My special thanks to Sai Vandana, Aarti Mohit Mathur, Aparna Chaturvedi and Hemlata Didi who have patiently tolerated my madness, added to the collection in whichever ways possible.

Last but not the least my dear Mummy, Usha Varma for introducing to the finer things in life!






Experience ‘Glamping’ at the incredible Hornbill Festival in Nagaland!

For some unknown reasons…Nagaland has always fascinated me and I am sure you too would be interested in knowing how to explore the land of Nagas. I came across this beautiful advertisement talking about Nagaland which caught my fancy and I was compelled to share it with you. If you are designer, photographer or an adventurer – Hornbill festival of Nagaland is for you!

Naga Rock bands, Night bazaars, Naga delicacies, Naga rain forests, Naga Handicrafts, Naga dance performances…all set to regale you during your five trip during the festival. Kohima Camp, Nagaland, introduced by ‘The Ultimate Travelling Camp’ crosses into the realm of the unknown, exploring the unexplored, showcasing the cultural treasures of the Land of the Nagas, in the exotic state of Nagaland, hidden in the north-eastern part of India.

So if you have always wanted to enjoy the complete outdoor experience with all the benefits of luxury ‘glamping’ – the buzzword for Glamorous Camping is made for you. With the ultimate travelling camp, you can participate in a happy calendar of events and celebrations across the country! Chase a dream – in style, truly nomadic, mobile camps with all the luxuries civilization has to offer in the best locations, capturing the most perfect views.
Here comes the Kohima Camp in Nagaland, one such extraordinary location. It’s a designers’, photographers’, and adventurers dream come true. Coinciding with the native Hornbill Festival, this expedition takes you to the heart of Naga Heritage where 16 tribes of Nagaland come to celebrate. You can here enjoy the performances, fairs, food, archery, ceremonies and much more, all the while surrounded by pristine rain forests and rolling hills that are just wanting to be exploited. Each tent is designed in a soft focus of desert colours with colonial furniture reminiscent of the Raj.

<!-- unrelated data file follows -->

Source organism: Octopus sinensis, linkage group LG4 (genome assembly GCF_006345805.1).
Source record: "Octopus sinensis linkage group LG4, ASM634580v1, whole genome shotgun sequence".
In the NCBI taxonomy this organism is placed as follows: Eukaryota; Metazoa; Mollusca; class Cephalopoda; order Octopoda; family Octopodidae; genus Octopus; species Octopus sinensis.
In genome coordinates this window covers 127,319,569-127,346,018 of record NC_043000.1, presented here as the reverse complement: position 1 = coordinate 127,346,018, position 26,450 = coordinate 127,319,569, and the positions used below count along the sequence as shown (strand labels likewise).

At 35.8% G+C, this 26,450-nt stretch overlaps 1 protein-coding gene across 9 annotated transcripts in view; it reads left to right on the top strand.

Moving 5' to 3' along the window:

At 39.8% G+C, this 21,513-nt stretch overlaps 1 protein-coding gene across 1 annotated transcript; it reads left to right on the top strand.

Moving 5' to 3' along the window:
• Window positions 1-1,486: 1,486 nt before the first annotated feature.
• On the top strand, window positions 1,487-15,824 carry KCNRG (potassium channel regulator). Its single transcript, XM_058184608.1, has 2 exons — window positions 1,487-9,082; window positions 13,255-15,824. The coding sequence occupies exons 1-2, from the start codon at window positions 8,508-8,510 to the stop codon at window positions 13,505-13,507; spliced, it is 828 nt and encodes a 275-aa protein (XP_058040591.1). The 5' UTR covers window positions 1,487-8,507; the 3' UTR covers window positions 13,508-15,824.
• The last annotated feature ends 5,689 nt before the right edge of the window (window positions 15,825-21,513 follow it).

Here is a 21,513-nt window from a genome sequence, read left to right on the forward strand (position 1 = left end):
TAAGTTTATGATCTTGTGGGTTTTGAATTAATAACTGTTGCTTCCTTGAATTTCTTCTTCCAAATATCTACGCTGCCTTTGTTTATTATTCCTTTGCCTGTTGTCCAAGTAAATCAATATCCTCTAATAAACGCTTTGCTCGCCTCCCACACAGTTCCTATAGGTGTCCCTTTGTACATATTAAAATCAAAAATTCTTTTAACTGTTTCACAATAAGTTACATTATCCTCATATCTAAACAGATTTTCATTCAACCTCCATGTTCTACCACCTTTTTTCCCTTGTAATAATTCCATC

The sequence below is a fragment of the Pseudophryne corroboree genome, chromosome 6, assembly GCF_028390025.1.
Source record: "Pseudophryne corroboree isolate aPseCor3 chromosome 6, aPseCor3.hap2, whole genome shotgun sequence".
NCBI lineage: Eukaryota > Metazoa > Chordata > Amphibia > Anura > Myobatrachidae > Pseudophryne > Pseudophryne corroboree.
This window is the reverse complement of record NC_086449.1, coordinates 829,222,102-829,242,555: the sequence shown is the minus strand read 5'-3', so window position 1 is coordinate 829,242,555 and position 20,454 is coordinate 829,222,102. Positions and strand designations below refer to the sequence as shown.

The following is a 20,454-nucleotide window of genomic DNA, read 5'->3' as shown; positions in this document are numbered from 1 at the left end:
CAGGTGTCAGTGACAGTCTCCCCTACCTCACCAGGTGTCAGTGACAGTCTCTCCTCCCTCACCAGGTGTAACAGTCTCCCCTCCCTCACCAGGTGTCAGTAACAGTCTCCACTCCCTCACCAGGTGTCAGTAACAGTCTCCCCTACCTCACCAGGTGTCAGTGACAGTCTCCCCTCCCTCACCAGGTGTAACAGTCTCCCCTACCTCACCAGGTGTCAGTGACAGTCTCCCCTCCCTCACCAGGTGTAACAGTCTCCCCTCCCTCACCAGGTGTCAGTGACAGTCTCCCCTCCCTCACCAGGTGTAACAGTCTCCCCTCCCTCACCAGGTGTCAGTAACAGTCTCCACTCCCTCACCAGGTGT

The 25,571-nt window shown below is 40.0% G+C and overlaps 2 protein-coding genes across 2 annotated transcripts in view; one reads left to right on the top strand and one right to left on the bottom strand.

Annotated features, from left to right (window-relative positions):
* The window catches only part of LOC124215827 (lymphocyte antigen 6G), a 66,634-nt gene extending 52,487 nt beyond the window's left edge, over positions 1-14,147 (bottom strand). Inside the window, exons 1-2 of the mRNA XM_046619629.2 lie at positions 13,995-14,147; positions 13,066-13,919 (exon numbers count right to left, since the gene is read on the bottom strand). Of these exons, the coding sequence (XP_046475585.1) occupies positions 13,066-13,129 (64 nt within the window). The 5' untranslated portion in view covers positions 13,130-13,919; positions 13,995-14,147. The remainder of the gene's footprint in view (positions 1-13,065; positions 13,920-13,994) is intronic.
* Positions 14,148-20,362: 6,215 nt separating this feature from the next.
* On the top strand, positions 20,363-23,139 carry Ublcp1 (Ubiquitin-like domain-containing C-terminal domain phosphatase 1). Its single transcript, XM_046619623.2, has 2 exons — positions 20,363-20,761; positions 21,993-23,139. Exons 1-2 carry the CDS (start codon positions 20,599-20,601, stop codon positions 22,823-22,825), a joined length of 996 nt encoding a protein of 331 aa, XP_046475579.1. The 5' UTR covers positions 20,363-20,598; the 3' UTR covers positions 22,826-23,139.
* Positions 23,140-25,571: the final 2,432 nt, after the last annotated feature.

Hornbill Festival in Nagaland continue

Naga tribal people in traditional outfit celebrating the annual Hornbill Festival at Kisama, Kohima, Nagaland, India

Naga tribal children in traditional outfit during the annual Hornbill Festival at Kisama, Kohima, Nagaland, India

Women of the Samdom tribe with traditional headdress at the annual Hornbill Festival, Kohima, Nagaland, India, Asia






Konia Camp, Nagaland, introduced by ‘The Ultimate Travelling Camp’ crosses into the realm of the unknown, exploring the unexplored, showcasing the cultural treasures of the Land of the Nagas, known as the last head hunters, in the exotic state of Nagaland, hidden in the north-eastern part of India.

For the benefit of my readers, I am giving the 5 –day iterinery for the festival which is on till December 10, 2013.

Day 1: Arrive into Dimapur * Transfer and check in at Kohima Camp, Nagaland

This afternoon, following your arrival into Dimapur. You will be driven to Kohima Camp, Nagaland, will be about two and a half hours through lush, rolling forests, with a halt mid-way to stretch your legs and have a few refreshments. On your arrival at the camp, located at the foothills of the gigantic Japfu Mountain, soak in the serenity of the surroundings as you are accorded the traditional welcome of the tribes of Nagaland. You will then be accompanied to your superlative luxury tent, where the check-in formalities will be completed. Spend the evening relaxing in the peaceful environs of the camp. Enjoy a drink by the campfire followed by a feast skillfully created by our Chef, as you sit down to your first night’s dinner in the lap of nature and luxury.

Day 2: Visit the spectacular Hornbill Festival and explore the quaint Kigwema village of the Angami tribe